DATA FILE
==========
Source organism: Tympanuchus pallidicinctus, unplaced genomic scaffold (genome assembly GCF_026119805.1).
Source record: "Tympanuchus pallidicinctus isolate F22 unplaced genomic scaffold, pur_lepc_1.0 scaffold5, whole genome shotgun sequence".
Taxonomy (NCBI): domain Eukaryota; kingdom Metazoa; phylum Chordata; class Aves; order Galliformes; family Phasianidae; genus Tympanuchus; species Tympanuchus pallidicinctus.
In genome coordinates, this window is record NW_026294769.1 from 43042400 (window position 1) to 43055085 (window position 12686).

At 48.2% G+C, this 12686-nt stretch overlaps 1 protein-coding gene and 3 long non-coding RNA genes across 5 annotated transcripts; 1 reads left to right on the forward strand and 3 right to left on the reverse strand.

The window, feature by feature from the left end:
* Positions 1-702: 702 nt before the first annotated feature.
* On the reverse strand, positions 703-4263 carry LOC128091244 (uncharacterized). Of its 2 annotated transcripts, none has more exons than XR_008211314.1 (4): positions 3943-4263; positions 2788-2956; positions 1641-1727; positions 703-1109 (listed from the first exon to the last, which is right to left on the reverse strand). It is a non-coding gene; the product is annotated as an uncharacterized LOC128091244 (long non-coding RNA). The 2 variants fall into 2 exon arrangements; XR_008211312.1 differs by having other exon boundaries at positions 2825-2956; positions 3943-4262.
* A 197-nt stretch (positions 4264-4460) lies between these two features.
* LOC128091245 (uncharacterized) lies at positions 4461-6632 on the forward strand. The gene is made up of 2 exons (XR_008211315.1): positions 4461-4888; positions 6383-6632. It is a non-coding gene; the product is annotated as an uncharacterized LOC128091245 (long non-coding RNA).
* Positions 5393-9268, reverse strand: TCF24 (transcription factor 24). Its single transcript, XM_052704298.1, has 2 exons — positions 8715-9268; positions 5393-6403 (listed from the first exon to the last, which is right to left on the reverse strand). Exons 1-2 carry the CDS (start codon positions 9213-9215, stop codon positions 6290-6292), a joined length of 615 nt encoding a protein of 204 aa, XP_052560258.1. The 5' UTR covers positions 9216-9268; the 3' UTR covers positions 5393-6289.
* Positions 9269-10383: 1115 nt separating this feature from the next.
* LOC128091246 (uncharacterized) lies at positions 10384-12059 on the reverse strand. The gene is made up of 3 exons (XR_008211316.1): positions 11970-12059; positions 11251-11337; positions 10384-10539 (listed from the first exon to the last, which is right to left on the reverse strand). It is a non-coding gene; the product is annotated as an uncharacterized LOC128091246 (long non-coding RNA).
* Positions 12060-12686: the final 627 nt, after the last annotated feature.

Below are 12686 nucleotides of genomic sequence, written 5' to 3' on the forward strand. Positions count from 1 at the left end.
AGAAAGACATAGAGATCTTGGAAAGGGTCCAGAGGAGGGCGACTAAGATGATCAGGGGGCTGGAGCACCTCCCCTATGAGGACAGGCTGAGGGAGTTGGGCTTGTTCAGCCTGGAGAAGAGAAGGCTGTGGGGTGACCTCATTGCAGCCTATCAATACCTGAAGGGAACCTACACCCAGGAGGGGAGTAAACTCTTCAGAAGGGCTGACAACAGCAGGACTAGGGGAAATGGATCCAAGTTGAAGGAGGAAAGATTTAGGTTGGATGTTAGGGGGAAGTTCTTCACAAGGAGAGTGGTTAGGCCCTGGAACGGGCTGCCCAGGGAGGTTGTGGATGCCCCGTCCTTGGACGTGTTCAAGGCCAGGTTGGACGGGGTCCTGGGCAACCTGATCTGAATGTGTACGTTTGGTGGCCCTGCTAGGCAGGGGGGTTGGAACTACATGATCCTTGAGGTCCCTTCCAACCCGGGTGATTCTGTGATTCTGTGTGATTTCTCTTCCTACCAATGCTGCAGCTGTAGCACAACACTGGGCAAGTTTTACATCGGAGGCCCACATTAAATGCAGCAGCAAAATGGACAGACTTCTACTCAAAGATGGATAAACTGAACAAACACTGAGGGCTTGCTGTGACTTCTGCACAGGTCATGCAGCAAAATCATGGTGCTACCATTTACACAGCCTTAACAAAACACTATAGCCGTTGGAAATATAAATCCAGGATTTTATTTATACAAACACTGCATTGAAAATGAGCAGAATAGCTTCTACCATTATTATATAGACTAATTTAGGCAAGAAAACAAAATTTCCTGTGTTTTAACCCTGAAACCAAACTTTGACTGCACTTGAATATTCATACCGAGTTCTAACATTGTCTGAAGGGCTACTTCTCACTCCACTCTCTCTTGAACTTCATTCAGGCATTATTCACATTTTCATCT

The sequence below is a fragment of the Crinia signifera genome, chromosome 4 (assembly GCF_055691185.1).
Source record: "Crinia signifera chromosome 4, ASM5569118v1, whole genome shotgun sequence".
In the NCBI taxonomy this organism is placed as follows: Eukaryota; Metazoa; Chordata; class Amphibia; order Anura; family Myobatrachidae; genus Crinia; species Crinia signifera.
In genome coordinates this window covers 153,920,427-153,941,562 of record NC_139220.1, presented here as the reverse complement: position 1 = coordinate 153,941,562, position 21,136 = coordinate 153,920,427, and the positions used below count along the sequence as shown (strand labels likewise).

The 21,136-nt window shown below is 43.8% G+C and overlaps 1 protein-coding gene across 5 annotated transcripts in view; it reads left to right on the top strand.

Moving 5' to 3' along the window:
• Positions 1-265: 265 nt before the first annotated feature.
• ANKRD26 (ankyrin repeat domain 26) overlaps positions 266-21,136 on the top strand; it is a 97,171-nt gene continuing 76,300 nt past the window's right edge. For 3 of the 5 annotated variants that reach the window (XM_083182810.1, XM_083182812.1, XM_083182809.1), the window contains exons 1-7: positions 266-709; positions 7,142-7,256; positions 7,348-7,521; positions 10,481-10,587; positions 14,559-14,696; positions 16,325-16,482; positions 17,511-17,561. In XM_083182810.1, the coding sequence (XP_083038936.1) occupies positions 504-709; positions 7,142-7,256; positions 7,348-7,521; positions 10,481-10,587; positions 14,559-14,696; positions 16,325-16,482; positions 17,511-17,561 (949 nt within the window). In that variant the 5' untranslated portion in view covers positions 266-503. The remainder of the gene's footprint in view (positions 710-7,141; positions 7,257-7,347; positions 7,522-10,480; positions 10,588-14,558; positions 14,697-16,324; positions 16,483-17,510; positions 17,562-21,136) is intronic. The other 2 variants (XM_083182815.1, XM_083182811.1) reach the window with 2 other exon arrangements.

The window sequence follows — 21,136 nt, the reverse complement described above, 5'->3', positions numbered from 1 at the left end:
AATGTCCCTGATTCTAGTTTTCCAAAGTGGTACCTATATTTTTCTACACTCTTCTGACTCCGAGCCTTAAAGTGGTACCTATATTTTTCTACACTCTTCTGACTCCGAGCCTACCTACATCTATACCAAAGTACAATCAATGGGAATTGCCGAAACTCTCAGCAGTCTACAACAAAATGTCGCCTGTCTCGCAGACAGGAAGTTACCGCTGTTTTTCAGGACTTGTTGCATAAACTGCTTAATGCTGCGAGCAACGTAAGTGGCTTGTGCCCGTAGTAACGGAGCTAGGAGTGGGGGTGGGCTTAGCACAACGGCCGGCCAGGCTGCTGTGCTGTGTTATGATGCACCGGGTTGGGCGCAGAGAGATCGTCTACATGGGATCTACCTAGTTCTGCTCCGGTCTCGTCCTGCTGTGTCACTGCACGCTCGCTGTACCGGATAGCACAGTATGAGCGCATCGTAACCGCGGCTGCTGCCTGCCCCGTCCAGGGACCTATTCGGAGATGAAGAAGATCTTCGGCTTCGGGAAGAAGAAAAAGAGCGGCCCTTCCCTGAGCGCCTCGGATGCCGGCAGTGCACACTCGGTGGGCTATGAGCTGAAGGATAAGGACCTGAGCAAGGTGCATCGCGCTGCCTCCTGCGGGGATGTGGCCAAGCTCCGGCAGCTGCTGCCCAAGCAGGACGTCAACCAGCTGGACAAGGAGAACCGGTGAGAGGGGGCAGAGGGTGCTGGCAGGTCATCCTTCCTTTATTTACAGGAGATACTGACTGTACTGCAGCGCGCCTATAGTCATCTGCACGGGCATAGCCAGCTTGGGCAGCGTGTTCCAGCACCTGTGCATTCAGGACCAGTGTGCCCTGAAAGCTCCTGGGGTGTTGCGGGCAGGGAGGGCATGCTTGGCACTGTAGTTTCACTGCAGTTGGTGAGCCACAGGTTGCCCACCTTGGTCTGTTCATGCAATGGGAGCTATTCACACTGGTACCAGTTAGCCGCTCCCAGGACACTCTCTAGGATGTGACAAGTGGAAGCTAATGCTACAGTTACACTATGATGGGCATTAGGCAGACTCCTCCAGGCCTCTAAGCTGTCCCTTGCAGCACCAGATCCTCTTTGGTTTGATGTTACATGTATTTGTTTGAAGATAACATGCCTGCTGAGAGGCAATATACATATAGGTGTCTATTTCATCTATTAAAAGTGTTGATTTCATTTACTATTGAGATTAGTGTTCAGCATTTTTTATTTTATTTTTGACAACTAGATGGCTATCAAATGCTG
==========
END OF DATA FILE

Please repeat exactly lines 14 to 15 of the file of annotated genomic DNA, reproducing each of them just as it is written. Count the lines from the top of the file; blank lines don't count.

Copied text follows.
* Positions 12060-12686: the final 627 nt, after the last annotated feature.

Below are 12686 nucleotides of genomic sequence, written 5' to 3' on the forward strand. Positions count from 1 at the left end.